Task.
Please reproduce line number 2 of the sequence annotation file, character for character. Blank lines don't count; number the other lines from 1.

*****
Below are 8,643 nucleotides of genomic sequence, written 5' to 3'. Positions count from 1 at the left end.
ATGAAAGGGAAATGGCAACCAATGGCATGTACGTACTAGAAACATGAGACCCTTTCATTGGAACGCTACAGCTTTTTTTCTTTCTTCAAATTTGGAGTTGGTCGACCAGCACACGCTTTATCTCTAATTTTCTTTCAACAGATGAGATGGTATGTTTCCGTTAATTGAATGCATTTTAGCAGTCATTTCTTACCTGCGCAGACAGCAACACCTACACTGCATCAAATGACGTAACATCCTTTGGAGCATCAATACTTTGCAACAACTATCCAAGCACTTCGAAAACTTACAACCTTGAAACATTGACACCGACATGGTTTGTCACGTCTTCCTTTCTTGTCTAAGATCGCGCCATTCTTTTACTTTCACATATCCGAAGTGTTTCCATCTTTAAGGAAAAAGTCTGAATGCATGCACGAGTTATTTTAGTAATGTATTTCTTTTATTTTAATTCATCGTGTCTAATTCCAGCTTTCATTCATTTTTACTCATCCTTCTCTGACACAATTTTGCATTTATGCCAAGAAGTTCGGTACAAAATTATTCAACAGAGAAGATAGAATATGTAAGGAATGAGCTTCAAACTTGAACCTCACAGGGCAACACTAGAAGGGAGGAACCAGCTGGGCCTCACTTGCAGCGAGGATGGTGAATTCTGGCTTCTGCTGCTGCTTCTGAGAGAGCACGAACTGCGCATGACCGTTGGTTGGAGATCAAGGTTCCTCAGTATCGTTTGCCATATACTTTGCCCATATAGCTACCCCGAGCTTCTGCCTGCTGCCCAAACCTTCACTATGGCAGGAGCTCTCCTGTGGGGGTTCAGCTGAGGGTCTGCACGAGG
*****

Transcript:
ATGAAAGGGAAATGGCAACCAATGGCATGTACGTACTAGAAACATGAGACCCTTTCATTGGAACGCTACAGCTTTTTTTCTTTCTTCAAATTTGGAGTTGGTCGACCAGCACACGCTTTATCTCTAATTTTCTTTCAACAGATGAGATGGTATGTTTCCGTTAATTGAATGCATTTTAGCAGTCATTTCTTACCTGCGCAGACAGCAACACCTACACTGCATCAAATGACGTAACATCCTTTGGAGCATCAATACTTTGCAACAACTATCCAAGCACTTCGAAAACTTACAACCTTGAAACATTGACACCGACATGGTTTGTCACGTCTTCCTTTCTTGTCTAAGATCGCGCCATTCTTTTACTTTCACATATCCGAAGTGTTTCCATCTTTAAGGAAAAAGTCTGAATGCATGCACGAGTTATTTTAGTAATGTATTTCTTTTATTTTAATTCATCGTGTCTAATTCCAGCTTTCATTCATTTTTACTCATCCTTCTCTGACACAATTTTGCATTTATGCCAAGAAGTTCGGTACAAAATTATTCAACAGAGAAGATAGAATATGTAAGGAATGAGCTTCAAACTTGAACCTCACAGGGCAACACTAGAAGGGAGGAACCAGCTGGGCCTCACTTGCAGCGAGGATGGTGAATTCTGGCTTCTGCTGCTGCTTCTGAGAGAGCACGAACTGCGCATGACCGTTGGTTGGAGATCAAGGTTCCTCAGTATCGTTTGCCATATACTTTGCCCATATAGCTACCCCGAGCTTCTGCCTGCTGCCCAAACCTTCACTATGGCAGGAGCTCTCCTGTGGGGGTTCAGCTGAGGGTCTGCACGAGG